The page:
In a gas-filled tube, xenon em
In chemistry, a solution is a special type of homogeneous mixture composed of two or more substances. In such a mixture, a solute is a substance dissolved in another substance, known as a solvent; the mixing process of a solution happens at a scale where the effects of chemical polarity are involved, resulting in interactions that are specific to solvation. The solution assumes the phase of the solvent when the solvent is the larger fraction of the mixture, as is the case; the concentration of a solute in a solution is the mass of that solute expressed as a percentage of the mass of the whole solution. The term aqueous solution is. A solution is a homogeneous mixture of two or more substances; the particles of solute in a solution cannot be seen by the naked eye. A solution does not allow beams of light to scatter. A solution is stable; the solute from a solution cannot be separated by filtration. It is composed of only one phase. Homogeneous means. Heterogeneous means; the properties of the mixture can be uniformly distributed through the volume but only in absence of diffusion phenomena or after their completion.
The substance present in the greatest amount is considered the solvent. Solvents can be liquids or solids. One or more components present in the solution other; the solution has the same physical state as the solvent. If the solvent is a gas, only gases are dissolved under a given set of conditions. An example of a gaseous solution is air. Since interactions between molecules play no role, dilute gases form rather trivial solutions. In part of the literature, they are not classified as solutions, but addressed as mixtures. If the solvent is a liquid almost all gases and solids can be dissolved. Here are some examples: Gas in liquid: Oxygen in water Carbon dioxide in water – a less simple example, because the solution is accompanied by a chemical reaction. Note that the visible bubbles in carbonated water are not the dissolved gas, but only an effervescence of carbon dioxide that has come out of solution. Liquid in liquid: The mixing of two or more substances of the same chemistry but different concentrations to form a constant.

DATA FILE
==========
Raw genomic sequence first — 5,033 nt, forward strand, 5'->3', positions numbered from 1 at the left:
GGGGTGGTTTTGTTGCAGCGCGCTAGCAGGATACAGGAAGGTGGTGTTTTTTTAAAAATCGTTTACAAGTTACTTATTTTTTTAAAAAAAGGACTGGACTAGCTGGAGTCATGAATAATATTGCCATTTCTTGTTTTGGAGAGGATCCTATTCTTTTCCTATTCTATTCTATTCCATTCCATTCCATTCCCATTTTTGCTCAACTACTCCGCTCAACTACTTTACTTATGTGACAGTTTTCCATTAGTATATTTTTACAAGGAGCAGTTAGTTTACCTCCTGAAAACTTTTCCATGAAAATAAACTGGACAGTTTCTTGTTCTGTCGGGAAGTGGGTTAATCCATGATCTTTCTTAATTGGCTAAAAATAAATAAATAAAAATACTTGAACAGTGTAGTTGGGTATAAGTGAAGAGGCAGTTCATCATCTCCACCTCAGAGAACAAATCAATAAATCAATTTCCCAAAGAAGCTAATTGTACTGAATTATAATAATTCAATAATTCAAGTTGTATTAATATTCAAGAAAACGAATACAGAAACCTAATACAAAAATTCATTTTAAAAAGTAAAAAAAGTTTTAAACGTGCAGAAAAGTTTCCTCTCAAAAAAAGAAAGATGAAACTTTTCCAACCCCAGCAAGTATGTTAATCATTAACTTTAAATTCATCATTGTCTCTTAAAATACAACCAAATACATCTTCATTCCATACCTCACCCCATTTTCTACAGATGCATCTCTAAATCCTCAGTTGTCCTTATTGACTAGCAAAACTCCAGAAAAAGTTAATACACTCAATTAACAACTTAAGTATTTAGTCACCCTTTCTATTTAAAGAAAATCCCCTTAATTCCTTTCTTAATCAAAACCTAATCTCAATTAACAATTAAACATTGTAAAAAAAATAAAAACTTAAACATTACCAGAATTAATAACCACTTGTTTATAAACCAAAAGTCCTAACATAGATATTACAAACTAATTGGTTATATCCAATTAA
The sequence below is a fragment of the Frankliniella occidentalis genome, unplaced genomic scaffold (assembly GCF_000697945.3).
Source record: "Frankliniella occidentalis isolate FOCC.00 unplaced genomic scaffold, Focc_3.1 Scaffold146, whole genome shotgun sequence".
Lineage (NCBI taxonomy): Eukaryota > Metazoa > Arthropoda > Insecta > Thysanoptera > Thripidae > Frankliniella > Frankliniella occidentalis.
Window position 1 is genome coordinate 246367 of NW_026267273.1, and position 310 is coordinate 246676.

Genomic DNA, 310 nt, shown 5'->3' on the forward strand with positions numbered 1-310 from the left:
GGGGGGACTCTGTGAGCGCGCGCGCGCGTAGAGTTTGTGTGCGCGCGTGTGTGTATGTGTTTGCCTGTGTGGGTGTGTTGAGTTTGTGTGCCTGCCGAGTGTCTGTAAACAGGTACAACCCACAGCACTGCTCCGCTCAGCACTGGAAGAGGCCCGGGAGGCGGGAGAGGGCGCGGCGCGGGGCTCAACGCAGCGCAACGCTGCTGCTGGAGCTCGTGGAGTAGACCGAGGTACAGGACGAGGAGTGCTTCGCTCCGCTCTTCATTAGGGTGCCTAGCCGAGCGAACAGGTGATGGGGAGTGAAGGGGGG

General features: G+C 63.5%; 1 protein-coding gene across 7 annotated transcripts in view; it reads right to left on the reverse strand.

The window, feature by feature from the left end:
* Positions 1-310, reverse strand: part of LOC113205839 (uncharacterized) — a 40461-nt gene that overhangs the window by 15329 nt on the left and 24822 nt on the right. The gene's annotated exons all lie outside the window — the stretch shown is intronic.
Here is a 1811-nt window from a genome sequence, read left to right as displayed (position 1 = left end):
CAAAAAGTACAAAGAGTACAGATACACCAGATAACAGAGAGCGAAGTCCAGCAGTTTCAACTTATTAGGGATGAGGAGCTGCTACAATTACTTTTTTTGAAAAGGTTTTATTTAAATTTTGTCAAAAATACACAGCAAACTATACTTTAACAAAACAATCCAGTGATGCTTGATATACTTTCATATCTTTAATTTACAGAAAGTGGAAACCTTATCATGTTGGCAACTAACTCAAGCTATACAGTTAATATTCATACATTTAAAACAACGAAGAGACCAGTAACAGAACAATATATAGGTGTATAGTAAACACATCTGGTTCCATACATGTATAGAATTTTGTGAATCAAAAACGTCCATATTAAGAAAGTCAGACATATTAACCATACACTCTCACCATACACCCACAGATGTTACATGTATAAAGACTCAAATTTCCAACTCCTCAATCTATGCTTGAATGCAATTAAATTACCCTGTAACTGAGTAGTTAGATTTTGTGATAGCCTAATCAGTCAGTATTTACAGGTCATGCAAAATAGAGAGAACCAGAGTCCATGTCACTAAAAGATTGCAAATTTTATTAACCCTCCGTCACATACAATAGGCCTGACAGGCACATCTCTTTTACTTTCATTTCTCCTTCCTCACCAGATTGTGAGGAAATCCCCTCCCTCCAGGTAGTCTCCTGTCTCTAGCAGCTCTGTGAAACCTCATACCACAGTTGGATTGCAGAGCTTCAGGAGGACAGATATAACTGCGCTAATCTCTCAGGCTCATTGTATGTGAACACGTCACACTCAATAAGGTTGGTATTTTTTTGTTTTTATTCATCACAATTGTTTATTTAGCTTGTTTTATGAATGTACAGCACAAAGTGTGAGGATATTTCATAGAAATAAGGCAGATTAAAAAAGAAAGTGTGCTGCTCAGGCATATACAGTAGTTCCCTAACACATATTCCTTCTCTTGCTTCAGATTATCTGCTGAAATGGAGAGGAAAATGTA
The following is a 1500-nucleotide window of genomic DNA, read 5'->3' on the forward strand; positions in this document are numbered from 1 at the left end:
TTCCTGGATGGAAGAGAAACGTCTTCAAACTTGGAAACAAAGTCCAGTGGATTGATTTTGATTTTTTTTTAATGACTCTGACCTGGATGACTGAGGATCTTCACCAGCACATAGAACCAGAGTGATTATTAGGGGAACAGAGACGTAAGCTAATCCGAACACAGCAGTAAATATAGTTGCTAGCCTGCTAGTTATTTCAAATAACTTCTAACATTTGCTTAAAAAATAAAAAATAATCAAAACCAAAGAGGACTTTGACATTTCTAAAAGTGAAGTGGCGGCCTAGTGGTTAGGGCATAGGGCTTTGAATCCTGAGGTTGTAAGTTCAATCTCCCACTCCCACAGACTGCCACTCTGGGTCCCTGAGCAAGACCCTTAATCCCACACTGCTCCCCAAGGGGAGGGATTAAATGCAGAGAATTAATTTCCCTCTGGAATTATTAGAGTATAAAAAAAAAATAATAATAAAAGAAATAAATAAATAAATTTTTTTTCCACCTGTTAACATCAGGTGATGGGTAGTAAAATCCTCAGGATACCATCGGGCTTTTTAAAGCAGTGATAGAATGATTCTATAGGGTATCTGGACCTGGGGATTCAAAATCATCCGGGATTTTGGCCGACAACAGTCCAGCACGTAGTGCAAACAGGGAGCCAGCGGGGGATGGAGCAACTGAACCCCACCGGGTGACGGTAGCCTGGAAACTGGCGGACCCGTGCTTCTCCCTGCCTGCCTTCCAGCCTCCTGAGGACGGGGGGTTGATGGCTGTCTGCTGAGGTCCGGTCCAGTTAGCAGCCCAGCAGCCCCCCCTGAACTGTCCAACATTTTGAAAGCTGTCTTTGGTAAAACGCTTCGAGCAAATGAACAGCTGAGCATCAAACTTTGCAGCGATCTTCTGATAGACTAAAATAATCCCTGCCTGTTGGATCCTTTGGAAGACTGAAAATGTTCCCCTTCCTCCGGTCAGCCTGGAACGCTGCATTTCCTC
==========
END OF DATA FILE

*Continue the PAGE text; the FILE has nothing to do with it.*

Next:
Alcoholic beverages are solutions of ethanol in water. Solid in liquid: Sucrose in water Sodium chloride or any other salt in water, which forms an electrolyte: When dissolving, salt dissociates into ions. Solutions in water are common, are called aqueous solutions. Non-aqueous solutions are. Counter examples are provided by liquid mixtures that are not homogeneous: colloids, emulsions are not considered solutions. Body fluids are examples for complex liquid solutions. Many of these are electrolytes. Furthermore, they contain solute molecules like urea. Oxygen and carbon dioxide are essential components of blood chemistry, where significant changes in their concentrations may be a sign of severe illness or injury. If the solvent is a solid gases and solids can be dissolved. Gas in solids: Hydrogen dissolves rather well in metals in palladium. Liquid in solid: Mercury in gold, forming an amalgam Water in solid salt or sugar, forming moist solids Hexane in paraffin wax Solid in solid: Steel a solution of carbon atoms in a crystalline matrix of iron atoms Alloys like bronze and many others Polymers containing plasticizers The ability of one compound to dissolve in another compound is called solubility.
When a liquid can dissolve in another liquid the two liquids are miscible. Two substances that can never mix to form a solution are said to be immiscible. All solutions have a positive entropy of mixing; the interactions between different molecules or ions may be energetically favored or not. If interactions are unfavorable the free energy decreases with increasing solute concentration. At some point the energy loss outweighs the entropy gain, no more solute particles can be dissolved. However, the point at which a solution can become saturated can change with different environmental factors, such as temperature and contamination. For some solute-solvent combinations a supersaturated solution can be prepared by raising the solubility to dissolve more solute, lowering it; the greater the temperature of the solvent, the more of a given solid solute it can dissolve. However, most gases and some compounds exhibit solubilities that decrease with increased temperature; such behavior is a result of an exothermic enthalpy of solution.